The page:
This has proved quite tricky, as we needed to code in a little PHP magic to let the server recognise what type of computer is being used to access the content and redirect user appropriately. Obviously we’ve had to rejig the formatting of each page (in HTML) so as to be compatible with smaller screens. All this has proved a fairly steep learning curve for old fuddy-duddies like us and there’s little help available online so do get in touch if you’ve been having similar problems.

**Technical stuff over**

The upshot is we hope you like it. Thanks for your feedback so far – we’ll be adding to it over the next few months so bear with us and in the meantime, if there’s anything you’d like us to incorporate don’t hesitate to let us know!

Hello Dear!

October 29, 2010

As some of you know we’ve been inundated with fanmail from…… Russia and Ukraine! Goodness alone knows how our fame has become so widespread. The letters may be bizarre, but at least they’re entertaining!

“Hello. My name is Alexander Shpak. I live in Ukraine. I like the way your company produces its products. Our whole family uses them. Us they like the quality and practicality. We recommend them to friends, and they too loved it. I’m so in love with your company, I want to ask you, what would you have sent me gifts from your company. Because she’s amazing.”

Need a break?

October 21, 2010

We just popped out for a tea break the other day on the South Bank and saw these two street performers doing the same!


Two street performers enjoy a crafty fag

Fame in far flung places

October 16, 2010

Unsurprisingly the Noveltea inbox is permanently “over quota” and as you can imagine we get some fabulous emails and the some frankly quite bizarre one, too. Even so, something very perculiar has been happening over the last few days that has taken us quite aback.

For some reason we have been contacted by no fewer than 52 Russian and Ukrainian importers, exporters, individuals, retailers, and entrepreneurs, all seeking samples of tea from the UK. It sounds incredible, but listen to some of these…

Good day.
Russian acquainted with tea in 1638 godu [the Russian word for year] … Tea in Russia is constantly growing. By the XIX century it has already drank all estates. In the years 1830-1840 Russian statistics noted: in those areas where increased consumption of tea, falling consumption of liquor. In Russia tea is very popular… my husband and son, we just adore tea and ready to drink from dawn to vechera [evening]…We hope you will always have a good harvest, stability and prosperity of your tea company.

Or how about this one?

Hello! Me and my family love to shop on-line or not. We always in search of new productions or new brands.
We found you site and we fall in love in it! It`s lovely and charmed.
But before bought we need to try it out. So we will be very thankful if you will send us free samples of your productions!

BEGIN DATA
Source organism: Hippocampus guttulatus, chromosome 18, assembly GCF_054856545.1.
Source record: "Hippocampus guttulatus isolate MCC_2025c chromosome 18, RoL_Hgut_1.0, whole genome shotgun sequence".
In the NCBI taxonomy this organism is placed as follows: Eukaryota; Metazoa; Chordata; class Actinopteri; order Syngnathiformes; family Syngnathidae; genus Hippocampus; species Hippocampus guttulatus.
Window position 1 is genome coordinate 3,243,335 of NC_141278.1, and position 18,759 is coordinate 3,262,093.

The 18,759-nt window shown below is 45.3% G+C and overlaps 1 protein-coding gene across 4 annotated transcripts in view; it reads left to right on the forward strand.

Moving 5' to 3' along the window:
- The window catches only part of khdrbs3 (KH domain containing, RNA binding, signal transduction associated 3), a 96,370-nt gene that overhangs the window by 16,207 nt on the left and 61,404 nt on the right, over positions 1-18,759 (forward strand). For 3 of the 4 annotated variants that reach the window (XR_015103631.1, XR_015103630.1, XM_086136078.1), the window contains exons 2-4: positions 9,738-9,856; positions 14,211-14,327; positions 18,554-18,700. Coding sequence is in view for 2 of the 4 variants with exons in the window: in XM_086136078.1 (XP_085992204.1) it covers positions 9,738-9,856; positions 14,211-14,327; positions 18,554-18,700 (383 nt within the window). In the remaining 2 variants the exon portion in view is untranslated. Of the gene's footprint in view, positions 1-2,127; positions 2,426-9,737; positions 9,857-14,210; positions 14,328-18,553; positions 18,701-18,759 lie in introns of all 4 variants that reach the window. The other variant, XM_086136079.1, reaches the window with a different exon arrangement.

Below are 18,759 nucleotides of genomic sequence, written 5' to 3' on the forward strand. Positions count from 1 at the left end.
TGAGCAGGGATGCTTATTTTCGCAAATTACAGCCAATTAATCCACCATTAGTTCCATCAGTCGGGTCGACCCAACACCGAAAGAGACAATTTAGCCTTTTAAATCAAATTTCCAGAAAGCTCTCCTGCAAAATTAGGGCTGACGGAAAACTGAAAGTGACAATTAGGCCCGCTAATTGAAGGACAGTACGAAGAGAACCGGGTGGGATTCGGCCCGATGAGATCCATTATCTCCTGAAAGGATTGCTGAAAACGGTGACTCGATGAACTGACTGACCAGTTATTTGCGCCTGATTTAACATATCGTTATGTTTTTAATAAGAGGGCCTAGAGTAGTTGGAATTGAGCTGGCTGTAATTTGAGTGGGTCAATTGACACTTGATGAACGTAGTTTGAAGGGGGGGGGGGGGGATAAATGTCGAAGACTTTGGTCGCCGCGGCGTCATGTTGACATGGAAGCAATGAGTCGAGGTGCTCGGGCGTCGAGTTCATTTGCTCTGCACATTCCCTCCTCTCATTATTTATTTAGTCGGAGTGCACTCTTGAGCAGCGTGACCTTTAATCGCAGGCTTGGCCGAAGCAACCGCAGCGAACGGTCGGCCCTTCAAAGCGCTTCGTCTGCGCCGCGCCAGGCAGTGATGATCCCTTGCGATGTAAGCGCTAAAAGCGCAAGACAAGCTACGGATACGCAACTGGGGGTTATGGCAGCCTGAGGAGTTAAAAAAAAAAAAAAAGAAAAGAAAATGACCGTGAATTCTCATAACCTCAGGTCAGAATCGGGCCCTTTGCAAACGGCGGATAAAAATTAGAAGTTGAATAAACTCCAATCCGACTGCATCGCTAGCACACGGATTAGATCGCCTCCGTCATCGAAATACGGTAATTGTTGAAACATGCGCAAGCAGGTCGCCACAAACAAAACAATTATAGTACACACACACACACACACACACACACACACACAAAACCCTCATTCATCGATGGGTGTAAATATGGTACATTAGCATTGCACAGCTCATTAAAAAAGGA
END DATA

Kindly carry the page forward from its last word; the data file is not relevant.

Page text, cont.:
Thanks for attention!

Tea time in Теберда

Some of them are very friendly (“I would be very happy and grateful if you would send me by mail a free sample of your beautiful tea”) and some direct to the point of sounding threatenting (“Thank you, I hope my request will not remain ignored”), but EVERY one asks for a free sample sent by post to an address in Russia or Ukraine.

Confused? Well so are we! If anyone can throw any light on this, or suggest what we do about it then we would be most grateful…

Lily and Amos

The Last Couple of Months

October 5, 2010

Hello Tea-Lovers,

The autumn leaves are falling and summer is officially over, and it’s about time we updated our blog!  We’ve had a busy couple of months chasing the sunshine and as ever searching for that perfect cup of tea.  We read in the papers the other day that one of the most popular items in the British suitcase is a supply of tea bags, and as you’d expect ours was packed full!  Amos even wanted to take his favourite tea pot, but after a long winded discussion Lily’s new shoes won out.  However, as it turns out we could have left it all at home, because wherever we went we found tea delights.  Yes, that’s right, Noveltea has gone international, and we’ve reviewed teas in Jersey, Vancouver, Boston and Los Angeles to name a few.  Some of our favourites were the yummy cupcakes from Crumbs Bakery in LA to the rather toxic alcoholic blueberry tea in Whistler….

Back in the UK there’s been a flurry of activity in the kitchens of THQ.  Amos has been perfecting our legendary strawberries and cream cornish pasties (and creating a lot of mess along the way) and we’ve been working on our recipe for the Live Longer Scone.   We’ve also got an update from Marie Curie, a story about a tortoise, and plenty more reviews coming soon, so be sure to visit our new-look website and keep up with what’s going on.  In the meantime, do keep in touch – we love to hear from you!

Happy tea drinking,

Love Lily and Amos x